The other day in a SMEMchat we debated (briefly) the pros and cons of cross-posting to Twitter and Facebook, particularly the practice of posting to Twitter from Facebook–not necessarily dual posting from a third party application such as Hootesuite or Tweetdeck. I recalled reading that this was problematic in a scholarly article by Axel Bruns, et al (see page 12). They were writing about QPS Media (yes, I know everyone is a little tired of me bringing them up) during the flood event of January, 2011. They stated in the report:
Indeed, the social media use of several of these organisations underwent a rapid development process as the emergency unfolded; this is best illustrated using the example of the official Facebook and Twitter accounts of the Queensland Police Service (QPS). Initially, QPS had mainly shared its own advisories and news updates through its Facebook page, with messages automatically crossposted to Twitter. This was problematic for a number of reasons, however: first, the lower 140 character limit for messages on Twitter, compared to Facebook, caused several of these crossposted messages to be truncated and thus unusable (especially when embedded hyperlinks were broken in the process); additionally, this also meant that users on Twitter may first have had to navigate from Twitter to Facebook, to see the full, original message, and then to follow any embedded links to their eventual destination; and even this may only have been possible for users who already had Facebook accounts.
Further, for reasons of site design, Facebook messages are more difficult to share with a larger number of users than those on Twitter, where a simple click of the ‘retweet’ button passes on an incoming message to all of one’s followers; and similarly, ongoing conversations are more difficult to manage on Facebook – where the amount of commentary attached to each of the QPS’s posts was rapidly swamping important information – than on Twitter; indeed, Facebook knows no equivalent to the concept of the hashtag, which allows a large number of users to conduct an open, ongoing, public discussion centred around a common topic. These shortcomings were quickly (and courteously) explained to the QPS media staff by a number of vocal Twitter users, and the QPS used its @QPSmedia Twitter account prominently throughout the rest of the flood crisis.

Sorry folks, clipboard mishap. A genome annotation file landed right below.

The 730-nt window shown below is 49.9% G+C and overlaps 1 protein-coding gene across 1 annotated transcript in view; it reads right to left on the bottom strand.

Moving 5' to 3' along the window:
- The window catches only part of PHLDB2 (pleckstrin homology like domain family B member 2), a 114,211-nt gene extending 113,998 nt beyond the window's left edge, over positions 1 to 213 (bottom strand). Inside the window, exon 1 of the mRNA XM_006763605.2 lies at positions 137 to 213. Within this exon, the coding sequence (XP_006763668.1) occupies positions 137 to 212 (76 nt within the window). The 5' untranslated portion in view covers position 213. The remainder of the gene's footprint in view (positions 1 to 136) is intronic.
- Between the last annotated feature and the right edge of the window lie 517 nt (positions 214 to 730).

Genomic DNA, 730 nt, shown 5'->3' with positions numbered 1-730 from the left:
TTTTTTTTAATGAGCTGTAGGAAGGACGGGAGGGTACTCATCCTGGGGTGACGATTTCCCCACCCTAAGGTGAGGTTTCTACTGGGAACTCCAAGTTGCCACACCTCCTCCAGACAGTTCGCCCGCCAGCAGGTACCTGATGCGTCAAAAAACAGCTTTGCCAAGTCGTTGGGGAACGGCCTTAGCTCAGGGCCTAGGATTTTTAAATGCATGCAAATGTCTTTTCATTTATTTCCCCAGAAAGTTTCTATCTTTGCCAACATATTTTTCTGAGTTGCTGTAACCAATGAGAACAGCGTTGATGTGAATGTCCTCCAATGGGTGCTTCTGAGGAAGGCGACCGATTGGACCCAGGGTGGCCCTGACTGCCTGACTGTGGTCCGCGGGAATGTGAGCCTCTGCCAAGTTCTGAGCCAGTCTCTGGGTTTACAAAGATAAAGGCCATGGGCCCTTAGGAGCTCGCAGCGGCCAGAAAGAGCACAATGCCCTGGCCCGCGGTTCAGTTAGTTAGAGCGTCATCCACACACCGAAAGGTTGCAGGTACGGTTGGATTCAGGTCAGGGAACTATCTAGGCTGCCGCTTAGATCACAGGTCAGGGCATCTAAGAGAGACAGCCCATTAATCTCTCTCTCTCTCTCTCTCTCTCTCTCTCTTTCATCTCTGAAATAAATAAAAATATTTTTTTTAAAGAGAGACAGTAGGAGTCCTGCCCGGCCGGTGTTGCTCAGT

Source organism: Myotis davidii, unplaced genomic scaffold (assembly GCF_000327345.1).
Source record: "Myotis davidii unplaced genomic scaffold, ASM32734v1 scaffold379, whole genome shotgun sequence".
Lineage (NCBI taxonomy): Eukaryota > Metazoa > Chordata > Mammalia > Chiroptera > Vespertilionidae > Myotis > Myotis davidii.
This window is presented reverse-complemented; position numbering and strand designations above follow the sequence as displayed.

I have also heard Shayne Adamski, the Senior Manager of Digital Engagement Public Affairs Division, Office of External Affairs at FEMA speak several times and mention that they too craft messages specifically for each platform, for a myriad of reasons. He graciously agreed to an interview and in a follow-up email he stated:
“When it comes to using social media sites to communicate and have a conversation, we don’t write one message and then post it on both Twitter and Facebook. We write our message for the platform we’re using. On Twitter, we use any appropriate hashtags that will add value to the message and when appropriate, we cross-link to other Twitter accounts. On Facebook, because the character limit is much higher than 140 characters, we take the time and write a longer message to take advantage of the fact that we have more room to work with, and when appropriate, we cross-link to other Facebook accounts. We will also RT messages on Twitter and Share content on Facebook, so it appears in our respective timelines.”
Shayne went on to state:
“Obviously, during a response, your time is even more limited compared to steady state and you’re being pulled in multiple directions, but there is value in writing the message for the platform you’re using. And just like anything, practice makes perfect, so utilize the time you have during steady state to practice and get in the habit of writing for the platform.”
- Six@Six: Reasons to Avoid Crossing Social Media Streams (bulletproofblog.com)